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Archive for Saturday, July 9, 1994

SOCIAL SERVICE SURVEY INITIATED

July 9, 1994

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Area residents soon will be asked to participate in a countywide social service needs assessment survey.

Hundreds of Douglas county residents soon will receive telephone calls asking what they think about local social services for those in need.

The household survey, beginning today, will be conducted by Kansas University's Institute for Public Policy and Business Research.

"We feel that it is important to let the citizens of Douglas County know in advance that they may be called to participate in this survey, and that their participation is crucial," said Ed Meyen, chair of the needs assessment committee and KU's executive vice chancellor.

"Information from this survey will be used by our community leaders and volunteers as they strive to meet the most pressing needs of all our residents," he said.

The survey, being conducted as part of the Douglas County Area Health and Human Service Needs Assessment, is a first-time, comprehensive effort to identify omissions or duplication of services.

Households throughout the county will be selected through a random dialing procedure. Each interview will last 10 to 15 minutes.

The entire assessment is expected to cost about $25,000.

Groups that have committed funding for the assessment are the cities of Eudora, Baldwin and Lawrence; Douglas County; Eudora, Baldwin, Perry-Lecompton and Lawrence school districts; the Lawrence Chamber of Commerce and the Rice Foundation.

The United Way is spearheading the assessment, but it will address both United Way and non-United Way agencies.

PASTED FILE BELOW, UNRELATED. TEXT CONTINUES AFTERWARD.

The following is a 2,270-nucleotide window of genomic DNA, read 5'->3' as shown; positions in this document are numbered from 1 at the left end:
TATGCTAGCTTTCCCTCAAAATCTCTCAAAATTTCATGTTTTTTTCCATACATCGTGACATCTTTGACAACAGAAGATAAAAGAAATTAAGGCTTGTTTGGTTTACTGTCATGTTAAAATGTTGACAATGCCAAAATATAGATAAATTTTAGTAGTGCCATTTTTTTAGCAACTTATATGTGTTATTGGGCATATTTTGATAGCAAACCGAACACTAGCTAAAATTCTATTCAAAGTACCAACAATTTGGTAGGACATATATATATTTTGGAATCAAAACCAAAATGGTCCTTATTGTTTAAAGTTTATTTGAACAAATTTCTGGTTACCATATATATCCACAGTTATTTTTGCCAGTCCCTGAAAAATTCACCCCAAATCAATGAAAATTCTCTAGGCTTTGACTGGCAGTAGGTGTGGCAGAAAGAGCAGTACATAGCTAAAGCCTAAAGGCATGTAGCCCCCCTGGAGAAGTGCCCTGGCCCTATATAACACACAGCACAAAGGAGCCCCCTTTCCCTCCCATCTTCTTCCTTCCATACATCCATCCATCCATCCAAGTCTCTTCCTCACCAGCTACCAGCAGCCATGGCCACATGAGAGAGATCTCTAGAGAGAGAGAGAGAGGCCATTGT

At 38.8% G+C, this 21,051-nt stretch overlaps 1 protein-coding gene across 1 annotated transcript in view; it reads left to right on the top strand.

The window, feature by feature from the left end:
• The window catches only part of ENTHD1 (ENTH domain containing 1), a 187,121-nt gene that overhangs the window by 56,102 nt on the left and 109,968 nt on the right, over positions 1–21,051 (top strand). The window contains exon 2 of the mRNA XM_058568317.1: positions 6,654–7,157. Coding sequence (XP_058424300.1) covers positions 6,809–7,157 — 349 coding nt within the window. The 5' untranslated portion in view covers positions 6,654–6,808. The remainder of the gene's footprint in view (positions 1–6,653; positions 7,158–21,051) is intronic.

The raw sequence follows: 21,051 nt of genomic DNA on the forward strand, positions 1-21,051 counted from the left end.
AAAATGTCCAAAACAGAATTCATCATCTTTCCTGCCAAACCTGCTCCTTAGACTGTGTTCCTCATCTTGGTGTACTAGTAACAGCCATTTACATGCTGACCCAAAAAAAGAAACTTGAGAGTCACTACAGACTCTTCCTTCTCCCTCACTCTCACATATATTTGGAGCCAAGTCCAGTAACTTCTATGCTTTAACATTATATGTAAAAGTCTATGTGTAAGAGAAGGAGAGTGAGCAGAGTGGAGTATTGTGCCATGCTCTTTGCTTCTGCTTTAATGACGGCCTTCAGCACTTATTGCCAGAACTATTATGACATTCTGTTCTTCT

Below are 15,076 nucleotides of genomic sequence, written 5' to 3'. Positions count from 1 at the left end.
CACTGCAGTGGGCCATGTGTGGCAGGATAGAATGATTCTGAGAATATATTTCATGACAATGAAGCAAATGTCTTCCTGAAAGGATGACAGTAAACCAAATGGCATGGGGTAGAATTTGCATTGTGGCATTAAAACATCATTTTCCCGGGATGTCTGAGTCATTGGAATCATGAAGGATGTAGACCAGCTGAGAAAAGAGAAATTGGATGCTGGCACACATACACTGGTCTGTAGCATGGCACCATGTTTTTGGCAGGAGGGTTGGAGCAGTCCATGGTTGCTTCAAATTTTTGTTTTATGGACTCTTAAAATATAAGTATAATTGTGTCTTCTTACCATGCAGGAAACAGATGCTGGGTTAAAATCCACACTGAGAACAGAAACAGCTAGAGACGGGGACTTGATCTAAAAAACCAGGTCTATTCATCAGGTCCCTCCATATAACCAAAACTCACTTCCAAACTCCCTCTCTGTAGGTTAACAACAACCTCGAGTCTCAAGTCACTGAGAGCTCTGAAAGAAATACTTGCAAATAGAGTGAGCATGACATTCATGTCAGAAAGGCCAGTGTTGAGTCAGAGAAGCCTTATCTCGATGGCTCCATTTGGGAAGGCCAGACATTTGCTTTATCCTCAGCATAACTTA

"This survey will get the views of residents in Douglas County on their perceptions of needs for human and social services and barriers to getting human and social services," said Steven Maynard-Moody, KU professor of public administration, consultant for the needs assessment committee and a research fellow with the research institute.

Maynard-Moody declined to outline specific questions that will be asked in the survey, saying he didn't want its integrity to be compromised.

However, he said, "It should be reasonably straightforward. It's pretty standard stuff."

The survey will be conducted until at least 400 responses are obtained, he said, which should take two to three weeks. Results should be available by September, he said.

Maynard-Moody said organizers are making a special effort to obtain the opinions of residents who live outside the city limits. About 100 responses will be from people who live outside Lawrence, he said.

The household survey is one of at least three formal queries that will be conducted by the needs assessment committee, he said

The other surveys will be targeted toward employees of social service agencies, and yet-to-be-determined community leaders, he said.

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